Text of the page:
[The plan as I last saw it was for a spur from HS2 to connect with the MML into Sheffield, where HS2 trains would terminate. That bit of the MML would need to be electrified. HS2 trains continuing to Leeds or places further north would run east of Sheffield.--Editor.]

  • claydon william, Norwich, Norfolk

    It isn't HS2 that should be scrapped; its the 3rd runway @ LHR

    If HS2 had been planned properly with a LHR chord running in from the Uxbridhe/Dedham direction, funded by not building pointless politicised stations at Old Oak and Toton, rail services on classic and HS2 could replace short haul flying from LHR, thereby releasing dozens on slots, and negating the need to expand Heathrow.

    Why build a 3rd runway at LHR if you could easily have hourly 500 seat trains direct from LHR to Birmingham/ Manchester/ Liverpool/ Leeds/ Paris & Brussels ?

    We have 2 pressing needs which our politicians have been toying with over recent years; a) HS2 and, b) airport capacity in the southeast of England.

    Its a crying shame that none of our politicians have the brains to realise that a) is the solution to b), and about £20 billion cheaper.

  • John B, Woodford Halse

    Excellent news. Hard economic reality forcing government to cut back on non-essential "nice to have" schemes. Hopefully Crossrail 2 will go the same way.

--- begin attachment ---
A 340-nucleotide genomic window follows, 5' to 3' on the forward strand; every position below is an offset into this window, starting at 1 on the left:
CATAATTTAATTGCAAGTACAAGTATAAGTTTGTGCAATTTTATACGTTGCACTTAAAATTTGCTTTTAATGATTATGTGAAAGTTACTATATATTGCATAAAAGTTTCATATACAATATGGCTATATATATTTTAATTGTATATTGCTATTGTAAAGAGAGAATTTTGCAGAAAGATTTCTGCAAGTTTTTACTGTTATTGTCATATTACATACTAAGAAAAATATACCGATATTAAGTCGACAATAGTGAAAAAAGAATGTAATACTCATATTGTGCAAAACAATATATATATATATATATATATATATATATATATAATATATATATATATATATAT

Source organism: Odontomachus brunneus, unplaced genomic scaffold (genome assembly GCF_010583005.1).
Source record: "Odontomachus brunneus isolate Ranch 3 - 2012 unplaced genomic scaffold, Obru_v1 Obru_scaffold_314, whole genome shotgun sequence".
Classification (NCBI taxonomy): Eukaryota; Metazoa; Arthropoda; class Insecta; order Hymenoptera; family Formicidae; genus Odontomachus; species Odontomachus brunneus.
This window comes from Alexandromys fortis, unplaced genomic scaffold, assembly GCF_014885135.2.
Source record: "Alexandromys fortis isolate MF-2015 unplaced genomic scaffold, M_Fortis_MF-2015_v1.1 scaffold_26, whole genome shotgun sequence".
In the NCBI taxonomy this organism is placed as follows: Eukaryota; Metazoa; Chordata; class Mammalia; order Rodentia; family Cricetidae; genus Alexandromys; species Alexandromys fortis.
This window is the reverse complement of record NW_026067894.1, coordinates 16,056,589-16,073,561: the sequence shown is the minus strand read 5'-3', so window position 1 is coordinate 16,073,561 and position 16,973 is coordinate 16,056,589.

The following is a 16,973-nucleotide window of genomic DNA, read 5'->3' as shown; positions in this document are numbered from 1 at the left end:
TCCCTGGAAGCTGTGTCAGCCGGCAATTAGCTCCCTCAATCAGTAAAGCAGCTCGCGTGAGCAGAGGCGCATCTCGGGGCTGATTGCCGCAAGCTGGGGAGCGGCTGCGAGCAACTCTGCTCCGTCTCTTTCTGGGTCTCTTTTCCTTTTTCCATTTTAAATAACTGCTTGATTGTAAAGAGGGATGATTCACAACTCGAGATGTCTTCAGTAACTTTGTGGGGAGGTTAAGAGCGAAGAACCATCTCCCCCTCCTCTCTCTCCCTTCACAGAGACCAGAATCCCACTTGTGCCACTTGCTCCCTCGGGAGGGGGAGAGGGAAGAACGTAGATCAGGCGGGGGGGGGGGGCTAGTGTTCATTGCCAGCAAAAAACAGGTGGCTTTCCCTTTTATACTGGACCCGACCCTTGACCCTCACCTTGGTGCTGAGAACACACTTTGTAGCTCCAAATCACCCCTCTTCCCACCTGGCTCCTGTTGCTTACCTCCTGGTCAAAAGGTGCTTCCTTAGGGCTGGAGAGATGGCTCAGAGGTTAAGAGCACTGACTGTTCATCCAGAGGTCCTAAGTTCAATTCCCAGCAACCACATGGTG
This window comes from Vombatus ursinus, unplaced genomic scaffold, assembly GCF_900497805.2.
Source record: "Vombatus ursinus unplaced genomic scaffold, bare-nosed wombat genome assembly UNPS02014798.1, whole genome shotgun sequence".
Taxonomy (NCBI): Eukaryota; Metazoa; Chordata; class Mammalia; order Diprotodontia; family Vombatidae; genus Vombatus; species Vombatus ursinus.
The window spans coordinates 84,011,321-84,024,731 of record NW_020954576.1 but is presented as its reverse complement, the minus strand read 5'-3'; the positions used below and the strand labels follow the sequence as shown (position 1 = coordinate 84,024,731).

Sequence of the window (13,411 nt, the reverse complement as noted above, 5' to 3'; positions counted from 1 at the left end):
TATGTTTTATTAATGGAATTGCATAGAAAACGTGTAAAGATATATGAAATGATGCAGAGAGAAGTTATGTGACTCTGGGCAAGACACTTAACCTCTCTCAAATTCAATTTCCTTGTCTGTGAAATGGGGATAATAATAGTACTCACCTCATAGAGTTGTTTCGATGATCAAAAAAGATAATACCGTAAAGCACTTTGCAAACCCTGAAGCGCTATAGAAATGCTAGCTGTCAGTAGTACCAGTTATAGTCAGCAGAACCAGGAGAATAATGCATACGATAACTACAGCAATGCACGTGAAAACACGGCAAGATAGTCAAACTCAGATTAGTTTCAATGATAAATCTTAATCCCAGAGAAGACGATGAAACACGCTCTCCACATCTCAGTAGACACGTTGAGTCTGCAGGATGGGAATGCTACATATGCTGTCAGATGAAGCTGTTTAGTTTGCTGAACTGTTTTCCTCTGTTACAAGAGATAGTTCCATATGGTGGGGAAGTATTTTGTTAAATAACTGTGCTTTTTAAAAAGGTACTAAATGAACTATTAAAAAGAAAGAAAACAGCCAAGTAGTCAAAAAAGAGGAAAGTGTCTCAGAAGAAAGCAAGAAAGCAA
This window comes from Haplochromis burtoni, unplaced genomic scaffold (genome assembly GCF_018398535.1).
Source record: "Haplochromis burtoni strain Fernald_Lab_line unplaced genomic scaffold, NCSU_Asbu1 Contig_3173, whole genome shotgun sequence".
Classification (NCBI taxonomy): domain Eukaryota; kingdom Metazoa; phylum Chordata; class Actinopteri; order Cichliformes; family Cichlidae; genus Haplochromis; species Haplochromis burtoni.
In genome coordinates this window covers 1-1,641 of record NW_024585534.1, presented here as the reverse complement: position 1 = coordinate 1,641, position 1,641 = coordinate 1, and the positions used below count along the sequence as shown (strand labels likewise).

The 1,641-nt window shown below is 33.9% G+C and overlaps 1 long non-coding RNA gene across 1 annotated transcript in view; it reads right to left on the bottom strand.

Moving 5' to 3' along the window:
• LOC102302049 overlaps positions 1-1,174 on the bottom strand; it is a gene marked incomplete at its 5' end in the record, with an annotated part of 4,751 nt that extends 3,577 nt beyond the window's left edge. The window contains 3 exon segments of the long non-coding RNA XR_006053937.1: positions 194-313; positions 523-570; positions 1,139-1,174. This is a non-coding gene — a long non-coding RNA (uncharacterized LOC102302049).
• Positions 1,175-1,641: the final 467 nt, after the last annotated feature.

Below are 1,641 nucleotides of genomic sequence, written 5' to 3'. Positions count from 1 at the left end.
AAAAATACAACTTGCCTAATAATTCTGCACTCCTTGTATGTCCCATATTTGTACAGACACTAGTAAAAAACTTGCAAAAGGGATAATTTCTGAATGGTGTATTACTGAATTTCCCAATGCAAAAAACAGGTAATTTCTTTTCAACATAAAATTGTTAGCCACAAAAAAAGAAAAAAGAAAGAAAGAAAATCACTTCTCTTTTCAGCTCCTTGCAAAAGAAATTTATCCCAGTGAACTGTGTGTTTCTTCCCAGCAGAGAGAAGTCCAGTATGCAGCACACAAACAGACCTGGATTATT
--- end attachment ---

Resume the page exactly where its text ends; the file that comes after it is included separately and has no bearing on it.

• Jez Milton, Manchester

    Just get on and build it!

  • david c smith, Bletchley

    Looked at narrowly or in broader terms, the current HS2 scheme has a poor benefit / cost case, Both Birmingham and Manchester are too near to London to generate much extra benefit ( day return trips are already quite feasible and over 80% of public transport users on these routes already go by rail), whilst the route selected involves high construction costs .

    If a very high speed line is justified at all in Britain, it may be London to Tees / Tyne / Edinburgh / Glasgow, using an East Coast alignment, with lower per - mile costs, and where there is scope for attracting substantial custom from the airlines.

    Whatever project might be selected in the end, please let it be cost - effective !

  • Melvyn Windebank, Canvey Island, Essex

    @ King Arthur Crossrail is coming in both on time and budget with 90% completed but that was with a competent government!

    Anyone who thinks scrapping HS2 will deliver anything welli suggest you look at electrification of MML and TPE and reality of Treasury which only provides funding for a project and if project is cancelled so is funding !

    Remember HS2 is a long term project costing just £2-4 billion per year and so there is no magic money track if HS2 is cancelled!

    Of course a hard Brexit will mean their won't be the Labour to build HS2 ....

  • Adrian Lyons, Newbury

    The problems with HS2 just won’t lie down. By any measure it is wildly over-specified, poorly co-ordinated project blithely setting out to build a railway to nationally interpreted standards ignoring international best practice. It would have been better if the planners of HS2 had not got bogged down with the ultra-high speed monster they are setting out to build. As was always clear from the outset the main purpose of the line is to act as a capacity buster for the WCML and MML. Thus it should have brisk performance (150 mph+) and mop up demand along the peripheries of these two routes.